flossing (58%) and cleaning of dentures (50%) without education in these patients
18.

 

Satisfaction with
information

Two
studies have studied information provision by measuring satisfaction through a
de novo was Satisfaction with Cancer Information Profile (SCIP) questionnaire19,20. The prospective
single arm study with the same cohort, demonstrated low satisfaction before
treatment was predictive of depression months (6-8) after treatment ended. Information
needs that were unmet included: financial support advice, patient support
groups, coping with treatment side-effects, ability to work, and how treatment
may affect quality of life (QoL) and long-term performance20. In
another prospective study, providing an education tool pre-operatively was
associated with high satisfaction with information and helped reduce patient anxiety
21.

 

A
feasibility study investigating a psycho-educational intervention aimed at
teaching 50 HNC patients how to cope with their cancer demonstrated significant
improvement in: physical (p=0.002) and social (p=0.02) functioning; global QOL
(p=0.007); and, reduced fatigue (p=0.01) and sleep disturbance (p=0.04).22
Patients with lower education (p=0.02) and early stage disease (p=0.045) were
more likely to drop-out of the study. Interviews with 133 patients reported higher
scores on the Patient Information Needs Questionnaire (PINQ) to be associated with
higher levels of anxiety, more depression, and more psychological complaints 12.

 

A
prospective single arm study assessed the utility of an information booklet. 23 Most
of the patient/relative group reported the information was detailed (57%),
beneficial (67%), and the terminology appropriate (83%) 23. Two
prospective studies investigated satisfaction with a video about radiation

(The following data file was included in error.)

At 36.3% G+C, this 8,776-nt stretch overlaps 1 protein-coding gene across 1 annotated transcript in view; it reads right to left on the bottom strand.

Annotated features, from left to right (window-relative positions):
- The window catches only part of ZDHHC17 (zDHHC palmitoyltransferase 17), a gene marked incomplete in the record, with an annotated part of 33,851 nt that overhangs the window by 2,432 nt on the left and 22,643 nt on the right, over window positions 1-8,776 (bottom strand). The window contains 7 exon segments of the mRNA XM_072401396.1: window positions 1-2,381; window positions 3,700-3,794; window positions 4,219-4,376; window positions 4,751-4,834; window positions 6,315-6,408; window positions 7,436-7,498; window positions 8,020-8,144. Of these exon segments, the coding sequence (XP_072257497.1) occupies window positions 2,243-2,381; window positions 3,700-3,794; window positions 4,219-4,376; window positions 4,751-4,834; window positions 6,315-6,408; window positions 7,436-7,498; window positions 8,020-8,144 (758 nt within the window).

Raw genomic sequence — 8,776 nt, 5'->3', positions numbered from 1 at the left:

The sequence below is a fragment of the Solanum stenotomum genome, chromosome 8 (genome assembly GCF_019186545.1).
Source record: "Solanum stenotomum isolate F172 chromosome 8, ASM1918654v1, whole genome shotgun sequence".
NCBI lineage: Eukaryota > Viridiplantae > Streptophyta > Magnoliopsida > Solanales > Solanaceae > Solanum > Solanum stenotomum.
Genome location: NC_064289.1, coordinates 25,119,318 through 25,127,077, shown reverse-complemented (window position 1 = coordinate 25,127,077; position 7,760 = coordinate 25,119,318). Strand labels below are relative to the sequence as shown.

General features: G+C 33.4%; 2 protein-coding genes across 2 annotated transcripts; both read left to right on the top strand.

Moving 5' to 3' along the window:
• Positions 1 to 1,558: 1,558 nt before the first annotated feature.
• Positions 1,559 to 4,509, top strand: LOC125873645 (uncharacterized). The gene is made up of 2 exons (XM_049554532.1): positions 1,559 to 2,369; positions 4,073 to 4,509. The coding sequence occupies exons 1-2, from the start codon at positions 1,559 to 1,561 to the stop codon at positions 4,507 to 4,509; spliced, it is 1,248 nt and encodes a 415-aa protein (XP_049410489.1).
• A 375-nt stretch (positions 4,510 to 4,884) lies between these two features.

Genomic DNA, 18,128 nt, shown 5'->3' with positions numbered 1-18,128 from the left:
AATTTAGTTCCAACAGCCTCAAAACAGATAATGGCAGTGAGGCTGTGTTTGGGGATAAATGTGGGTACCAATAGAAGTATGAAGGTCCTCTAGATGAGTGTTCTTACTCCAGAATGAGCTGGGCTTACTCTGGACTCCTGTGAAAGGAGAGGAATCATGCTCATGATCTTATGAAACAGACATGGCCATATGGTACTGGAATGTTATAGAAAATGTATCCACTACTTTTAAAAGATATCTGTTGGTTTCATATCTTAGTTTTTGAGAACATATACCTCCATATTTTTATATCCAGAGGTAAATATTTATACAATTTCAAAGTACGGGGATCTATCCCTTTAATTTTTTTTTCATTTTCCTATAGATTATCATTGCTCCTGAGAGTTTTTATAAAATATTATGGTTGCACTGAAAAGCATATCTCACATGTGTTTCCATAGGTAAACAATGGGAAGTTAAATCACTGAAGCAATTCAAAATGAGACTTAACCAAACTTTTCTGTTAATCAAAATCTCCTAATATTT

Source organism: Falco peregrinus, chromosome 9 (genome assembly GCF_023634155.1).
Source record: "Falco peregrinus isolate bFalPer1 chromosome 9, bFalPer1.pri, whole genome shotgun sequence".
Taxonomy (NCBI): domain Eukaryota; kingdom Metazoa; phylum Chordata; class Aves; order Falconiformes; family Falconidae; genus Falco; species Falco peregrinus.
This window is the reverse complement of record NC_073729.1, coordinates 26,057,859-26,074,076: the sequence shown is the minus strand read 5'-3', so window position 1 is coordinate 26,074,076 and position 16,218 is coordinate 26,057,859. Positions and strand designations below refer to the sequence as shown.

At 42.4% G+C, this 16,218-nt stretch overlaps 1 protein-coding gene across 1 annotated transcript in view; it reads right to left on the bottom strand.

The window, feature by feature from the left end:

therapy 24,25.  Education videoes provided novel information
to patients but failed to significantly increase knowledge 25.
Patients in one study were satisfied with the information about the simulation
procedure, preparing for procedures, reactions to treatment, appointment times,
and what happens after their treatment 24.

 

Usage
of an electronic health information system for support was evaluated in
thirty-six post-operative HNC patients26. The
usage of the support system was high with 33 (92%) of patients aware of having
received a reply from team support and 94% satisfied with the reply. “Appreciation”
of the system was assessed with a mean score of 8/10.

 

Two
studies used differing educational interventions, one traditional information
delivery system of tailored information to HNC and lung cancer patients at
different stages of their cancer journey; and the other a tailored online patient
education project (PEPTalk) in breast cancer, diabetes and HNC patients 27,28.
Atack et al. had participants complete a Perceived Health Web Site Usability
Questionnaire which revealed a high satisfaction with the website (mean score
87/100), ease of use (85/100), and improving knowledge about health (94/100) 27.
Results of both the previous educational interventional studies were consistent
in that most respondents valued personally tailored information for diagnosis,
treatment, and recovery. For most respondents, written information served as
reference material, reinforcing verbal communication. There was significant
concern regarding the side effects of treatment. However, patients often
preferred to let professionals decide what they should be told and needed to
know, with some indicating a clear preference to not know about poor prognosis.
  

 

Information recall

Chan
et al. conducted a randomised controlled trial investigating the effect of a pre-operative
written information page on surgery, including diagrams, on recall of surgical
risks. The recall of potential risks in the intervention group was
significantly higher at 50% compared to 30% for the control group 29.  Another prospective pre-and post-test
quantitative study evaluated the effect of an educational tool on oral hygiene performance.
The study involved n=19 patients and demonstrated an improvement in self-care
behaviours and patients’ ability to request for pain medication 30.

 

Head and neck cancer patient
education websites

The
first 20 websites for IPEM identified in our web search are summarised in table
IV. None have been cited in the literature which is peer reviewed and there
have been no reported assessments of their capacity to address unmet
information needs of HNC patients.